Project Management Central

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Topics: Career Development, Talent Management
Project Management for students
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What is an appropriate way to introduce Project Management for student community? What are some tools and techniques that you all have used?

Student community are a different cohort of resources with inherently different perspectives while approaching a new thought. They have different needs and not necessarily view things as seasoned professionals would do. I do believe that students will immensely benefit if Project Management framework is introduced to them early on in their education.
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The best way is to introduce some kind of formal Project management basic education to the students and then let them practically adopt some kind of PM methodology while performing their project works in their particular field of studies.

I agree that it will be very much beneficial for producing in future, better skilled Project Management Professionals.
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1 reply by Deepa Bhide
Jan 06, 2019 8:52 PM
Deepa Bhide
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Thanks and I agree. Even envisioning any activity as a project even to understand the definition of project management is a good first step.
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Deepa -

PMI has lots of resources on this topic for different levels of students from elementary school all the way up. Same as for adult learners, the best way to introduce it is through hands-on practice with a simulation but the nature of the simulation and the depth of coverage will vary based on the age (and attention span!) of the learners.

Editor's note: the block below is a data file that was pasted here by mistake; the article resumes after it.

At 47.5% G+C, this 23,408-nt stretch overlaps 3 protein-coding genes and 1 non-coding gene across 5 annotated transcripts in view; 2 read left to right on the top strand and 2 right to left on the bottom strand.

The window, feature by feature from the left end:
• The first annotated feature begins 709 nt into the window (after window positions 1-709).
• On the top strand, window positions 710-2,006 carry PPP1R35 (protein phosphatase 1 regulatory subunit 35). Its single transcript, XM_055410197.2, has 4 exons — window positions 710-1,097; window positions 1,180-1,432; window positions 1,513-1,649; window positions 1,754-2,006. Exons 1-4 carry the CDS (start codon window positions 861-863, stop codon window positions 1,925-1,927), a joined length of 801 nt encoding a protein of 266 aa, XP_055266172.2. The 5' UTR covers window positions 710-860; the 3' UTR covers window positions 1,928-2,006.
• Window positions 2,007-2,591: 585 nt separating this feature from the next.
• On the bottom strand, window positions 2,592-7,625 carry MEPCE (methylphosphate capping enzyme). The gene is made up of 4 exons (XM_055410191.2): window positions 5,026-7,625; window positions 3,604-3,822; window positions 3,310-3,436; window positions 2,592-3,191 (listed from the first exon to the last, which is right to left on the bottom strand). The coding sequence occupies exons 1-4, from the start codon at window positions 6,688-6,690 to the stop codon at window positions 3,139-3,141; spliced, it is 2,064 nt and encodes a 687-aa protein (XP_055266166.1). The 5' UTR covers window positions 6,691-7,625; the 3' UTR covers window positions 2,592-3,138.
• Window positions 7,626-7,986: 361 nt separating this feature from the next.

Kiron
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Deepa

While practical application can be greatly helpful as a teaching tool, I would advise caution regarding using students' current projects in other courses to apply their PM learning. I made this mistake myself in my final year attending university.

The problem is that the pace of the formal PM learning often does not align well with the pace of student projects. I had a senior project were I was developing laboratory hardware at the same time I was learning about PM. I could probably been far more efficient if I had started my project AFTER learning about PM methods but instead, as I kept learning about about PM methods, I kept re-working my design project to align with my new PM knowledge.

It's much the same as if you are half-way through a project and a new manager comes along who wants everything reorganized in a different way. While the tools they want might be useful, introducing them at the wrong time can be very disruptive.

While I would completely agree that students should consider how they might apply PM principles and practices into their existing work, I would caution them to be careful about completely overhauling their existing work to align with new knowledge they are just now learning regarding PM.

Keith
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1 reply by Deepa Bhide
Jan 07, 2019 8:25 PM
Deepa Bhide
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Keith, thank you for the insights. They are truly helpful. Deepa
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Jan 06, 2019 2:39 AM
Replying to Asif Gul
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The best way is to introduce some kind of formal Project management basic education to the students and then let them practically adopt some kind of PM methodology while performing their project works in their particular field of studies.

I agree that it will be very much beneficial for producing in future, better skilled Project Management Professionals.
Thanks and I agree. Even envisioning any activity as a project even to understand the definition of project management is a good first step.
Network:1855